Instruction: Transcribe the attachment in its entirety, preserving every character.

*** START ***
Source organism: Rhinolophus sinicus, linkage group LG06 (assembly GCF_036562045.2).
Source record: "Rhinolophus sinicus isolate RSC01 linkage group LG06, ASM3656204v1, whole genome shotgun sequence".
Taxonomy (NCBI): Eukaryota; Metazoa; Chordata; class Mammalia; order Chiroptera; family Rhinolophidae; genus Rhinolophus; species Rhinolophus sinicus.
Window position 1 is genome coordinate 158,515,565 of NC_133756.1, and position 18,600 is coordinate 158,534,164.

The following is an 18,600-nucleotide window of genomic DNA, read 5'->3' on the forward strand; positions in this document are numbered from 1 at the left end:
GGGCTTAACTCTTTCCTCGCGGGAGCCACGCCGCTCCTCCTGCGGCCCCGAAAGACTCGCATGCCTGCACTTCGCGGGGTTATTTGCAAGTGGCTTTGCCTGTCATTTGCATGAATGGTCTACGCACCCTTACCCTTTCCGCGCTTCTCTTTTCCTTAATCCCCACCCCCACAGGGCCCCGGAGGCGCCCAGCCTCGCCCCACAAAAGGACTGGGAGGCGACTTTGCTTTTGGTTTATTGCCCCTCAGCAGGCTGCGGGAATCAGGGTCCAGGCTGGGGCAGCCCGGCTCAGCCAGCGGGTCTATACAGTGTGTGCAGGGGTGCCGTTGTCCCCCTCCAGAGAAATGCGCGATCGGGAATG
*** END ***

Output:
Source organism: Rhinolophus sinicus, linkage group LG06 (assembly GCF_036562045.2).
Source record: "Rhinolophus sinicus isolate RSC01 linkage group LG06, ASM3656204v1, whole genome shotgun sequence".
Taxonomy (NCBI): Eukaryota; Metazoa; Chordata; class Mammalia; order Chiroptera; family Rhinolophidae; genus Rhinolophus; species Rhinolophus sinicus.
Window position 1 is genome coordinate 158,515,565 of NC_133756.1, and position 18,600 is coordinate 158,534,164.

The following is an 18,600-nucleotide window of genomic DNA, read 5'->3' on the forward strand; positions in this document are numbered from 1 at the left end:
GGGCTTAACTCTTTCCTCGCGGGAGCCACGCCGCTCCTCCTGCGGCCCCGAAAGACTCGCATGCCTGCACTTCGCGGGGTTATTTGCAAGTGGCTTTGCCTGTCATTTGCATGAATGGTCTACGCACCCTTACCCTTTCCGCGCTTCTCTTTTCCTTAATCCCCACCCCCACAGGGCCCCGGAGGCGCCCAGCCTCGCCCCACAAAAGGACTGGGAGGCGACTTTGCTTTTGGTTTATTGCCCCTCAGCAGGCTGCGGGAATCAGGGTCCAGGCTGGGGCAGCCCGGCTCAGCCAGCGGGTCTATACAGTGTGTGCAGGGGTGCCGTTGTCCCCCTCCAGAGAAATGCGCGATCGGGAATG